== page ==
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Tech Artificial Intelligence BCMA

Artificial intelligence: the fall of the Mad Men and the rise of the machines

By Graham Hayday, COO and director of content


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November 8, 2019 | 7 min read

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For many people, AI has sinister connotations. For them it conjures up a future where robots rule the world and humans are slaves to the algorithm. And they’re right to be wary. But like it or not, it’s here to stay. For the marketing sector the big question is how to use it to support - not replace - human creativity

Attend Branded Content Day to discuss this topic and many more

Attend Branded Content Day to discuss this topic and many more

In season seven, episode five of Mad Men, Michael Ginsberg gives Peggy his nipple in a box.

That’s perhaps not the most romantic love token ever, but it certainly made an impact. The trigger for Ginsberg’s meltdown? The arrival of a computer in the office. The big black box takes over a space formerly used by the copywriters of Sterling Cooper Draper Pryce. You don’t need a Masters in film studies to spot the symbolism at work in that scene.

Season seven runs from 1969-70, a seminal period in the history of advertising. To borrow the title of the second half of that series, it was indeed ‘the end of an era’ - the end of the dominance of the likes of Don Draper, the end of the Mad Men.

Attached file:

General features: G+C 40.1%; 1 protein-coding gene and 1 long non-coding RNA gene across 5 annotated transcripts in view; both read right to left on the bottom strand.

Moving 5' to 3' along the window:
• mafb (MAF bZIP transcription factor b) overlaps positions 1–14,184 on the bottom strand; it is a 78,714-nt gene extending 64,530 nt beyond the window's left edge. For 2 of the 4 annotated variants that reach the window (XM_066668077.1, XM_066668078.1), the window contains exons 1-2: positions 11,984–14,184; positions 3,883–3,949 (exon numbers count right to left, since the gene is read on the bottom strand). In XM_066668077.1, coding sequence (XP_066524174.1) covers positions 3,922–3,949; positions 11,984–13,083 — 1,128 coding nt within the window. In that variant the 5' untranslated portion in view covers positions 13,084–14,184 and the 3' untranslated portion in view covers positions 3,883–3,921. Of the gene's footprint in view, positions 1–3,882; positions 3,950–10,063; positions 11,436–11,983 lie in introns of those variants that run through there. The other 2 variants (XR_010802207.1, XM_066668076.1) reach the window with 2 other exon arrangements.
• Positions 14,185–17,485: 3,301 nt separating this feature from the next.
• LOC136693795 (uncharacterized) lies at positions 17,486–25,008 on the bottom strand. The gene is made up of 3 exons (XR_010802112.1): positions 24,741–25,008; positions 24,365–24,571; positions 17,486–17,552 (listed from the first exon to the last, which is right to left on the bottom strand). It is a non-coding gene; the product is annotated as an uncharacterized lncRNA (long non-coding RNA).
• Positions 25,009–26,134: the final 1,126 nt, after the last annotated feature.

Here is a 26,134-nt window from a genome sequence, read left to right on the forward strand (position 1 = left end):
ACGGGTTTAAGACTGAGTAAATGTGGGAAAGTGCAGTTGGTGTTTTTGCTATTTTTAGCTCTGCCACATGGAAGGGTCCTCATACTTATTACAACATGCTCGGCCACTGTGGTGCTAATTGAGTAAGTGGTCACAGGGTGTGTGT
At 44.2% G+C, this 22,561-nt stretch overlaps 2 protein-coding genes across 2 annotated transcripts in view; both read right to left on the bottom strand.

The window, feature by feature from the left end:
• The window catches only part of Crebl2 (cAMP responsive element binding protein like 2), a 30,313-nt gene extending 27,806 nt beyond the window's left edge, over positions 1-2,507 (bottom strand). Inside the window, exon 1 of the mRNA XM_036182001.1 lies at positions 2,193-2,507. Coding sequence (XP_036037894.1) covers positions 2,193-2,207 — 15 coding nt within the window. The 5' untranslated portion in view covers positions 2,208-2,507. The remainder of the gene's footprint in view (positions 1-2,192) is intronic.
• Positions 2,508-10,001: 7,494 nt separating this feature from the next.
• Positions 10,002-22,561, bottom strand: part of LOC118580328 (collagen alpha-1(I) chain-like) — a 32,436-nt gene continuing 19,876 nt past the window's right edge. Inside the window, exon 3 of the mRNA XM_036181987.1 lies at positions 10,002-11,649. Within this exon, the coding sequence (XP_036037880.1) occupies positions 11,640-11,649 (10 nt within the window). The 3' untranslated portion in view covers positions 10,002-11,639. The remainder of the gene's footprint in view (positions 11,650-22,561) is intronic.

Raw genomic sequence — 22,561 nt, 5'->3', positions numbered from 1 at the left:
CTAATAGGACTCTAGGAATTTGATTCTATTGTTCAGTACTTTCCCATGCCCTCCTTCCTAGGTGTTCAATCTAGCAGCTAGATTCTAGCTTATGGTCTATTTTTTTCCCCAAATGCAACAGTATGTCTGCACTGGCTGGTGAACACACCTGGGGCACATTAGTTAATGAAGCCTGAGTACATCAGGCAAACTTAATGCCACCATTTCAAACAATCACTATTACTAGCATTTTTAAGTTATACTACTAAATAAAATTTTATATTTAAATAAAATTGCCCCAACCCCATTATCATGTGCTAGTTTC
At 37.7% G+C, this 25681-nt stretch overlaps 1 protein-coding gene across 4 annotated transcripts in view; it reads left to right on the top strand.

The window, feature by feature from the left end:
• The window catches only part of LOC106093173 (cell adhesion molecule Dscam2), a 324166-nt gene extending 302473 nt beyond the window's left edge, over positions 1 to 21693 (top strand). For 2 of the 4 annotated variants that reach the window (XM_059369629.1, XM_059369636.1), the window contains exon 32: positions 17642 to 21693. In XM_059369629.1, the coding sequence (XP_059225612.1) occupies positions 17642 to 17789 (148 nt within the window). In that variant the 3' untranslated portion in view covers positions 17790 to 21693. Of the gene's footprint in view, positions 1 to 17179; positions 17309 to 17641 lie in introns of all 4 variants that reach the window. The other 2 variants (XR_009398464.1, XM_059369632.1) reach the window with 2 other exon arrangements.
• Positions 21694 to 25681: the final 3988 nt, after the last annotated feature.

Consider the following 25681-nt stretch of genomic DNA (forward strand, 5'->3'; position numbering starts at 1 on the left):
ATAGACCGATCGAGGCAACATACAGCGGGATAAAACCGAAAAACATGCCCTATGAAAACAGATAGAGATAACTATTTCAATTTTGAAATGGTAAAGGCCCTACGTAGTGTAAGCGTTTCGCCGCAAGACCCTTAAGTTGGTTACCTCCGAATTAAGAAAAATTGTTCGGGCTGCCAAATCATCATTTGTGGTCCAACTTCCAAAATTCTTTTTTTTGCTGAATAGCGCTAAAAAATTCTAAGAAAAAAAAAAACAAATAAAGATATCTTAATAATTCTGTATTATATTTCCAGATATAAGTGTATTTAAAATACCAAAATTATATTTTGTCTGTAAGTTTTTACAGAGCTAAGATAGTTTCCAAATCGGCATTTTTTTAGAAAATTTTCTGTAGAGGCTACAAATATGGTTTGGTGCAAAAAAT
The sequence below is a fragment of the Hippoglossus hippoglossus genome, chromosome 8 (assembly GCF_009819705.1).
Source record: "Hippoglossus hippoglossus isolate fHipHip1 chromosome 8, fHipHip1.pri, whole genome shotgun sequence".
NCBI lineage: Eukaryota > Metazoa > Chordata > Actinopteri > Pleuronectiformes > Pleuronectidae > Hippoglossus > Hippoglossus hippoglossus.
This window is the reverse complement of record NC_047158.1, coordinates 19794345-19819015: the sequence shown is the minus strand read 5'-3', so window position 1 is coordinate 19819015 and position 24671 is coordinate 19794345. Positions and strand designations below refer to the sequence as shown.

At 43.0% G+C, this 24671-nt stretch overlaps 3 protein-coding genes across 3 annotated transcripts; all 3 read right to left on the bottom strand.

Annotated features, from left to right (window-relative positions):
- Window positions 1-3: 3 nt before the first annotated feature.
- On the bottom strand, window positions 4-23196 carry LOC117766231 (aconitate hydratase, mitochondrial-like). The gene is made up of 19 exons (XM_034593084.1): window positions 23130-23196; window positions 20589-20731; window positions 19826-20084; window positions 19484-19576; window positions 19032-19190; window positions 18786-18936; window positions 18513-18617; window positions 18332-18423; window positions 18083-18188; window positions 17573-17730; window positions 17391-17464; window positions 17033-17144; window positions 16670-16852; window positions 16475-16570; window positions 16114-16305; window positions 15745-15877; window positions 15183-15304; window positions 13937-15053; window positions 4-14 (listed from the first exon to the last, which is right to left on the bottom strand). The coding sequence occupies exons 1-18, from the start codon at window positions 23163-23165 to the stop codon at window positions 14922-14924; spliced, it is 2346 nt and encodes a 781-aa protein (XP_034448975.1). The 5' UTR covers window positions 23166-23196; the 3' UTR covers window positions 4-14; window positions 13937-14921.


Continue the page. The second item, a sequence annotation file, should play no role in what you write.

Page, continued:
Or maybe it would be more accurate to call it the beginning of a new era. When it comes to technology, it’s impossible to un-invent what’s been invented. As Harry Crane - the man responsible for the introduction of the IBM System/360 - understood, the genie never goes back in the bottle. The choice is simple: get with the programme or become obsolete. Disrupt, or be disrupted.

Not all tech innovation turns out to be beneficial, of course. Some does have a negative impact on work and society at large. Some turns out to be a flash in the pan. But you can’t - or shouldn’t - ignore it.

We are at another one of these ‘inflection points’ in our industry. Rather than a big black box, this threat to the status quo is largely invisible, and it goes by the name of artificial intelligence.

At Nemorin, we have a problem with the word ‘artificial’. It immediately conjures up negative connotations of fakery. Now, we’re not naive enough to think AI won’t be used for nefarious purposes. Deep fakes are deeply concerning. Using it to covertly and illegally influence election results is beyond the pale. We fully support initiatives such as AI for Good and the Council on Extended Intelligence.

But in the calmer waters of the advertising industry, its deployment is a little less controversial. Netflix is, in a sense, a leading light in the world of content marketing. We all know that its algorithms work out what shows to recommend based on your viewing history and those of people like you. That’s big data working hand in hand with machine learning and artificial intelligence. (We’ll leave the debate around the diminishing likelihood of serendipitous content discovery and cultural homogenisation to another day). Sky uses machine learning to suggest movies to watch based on your mood.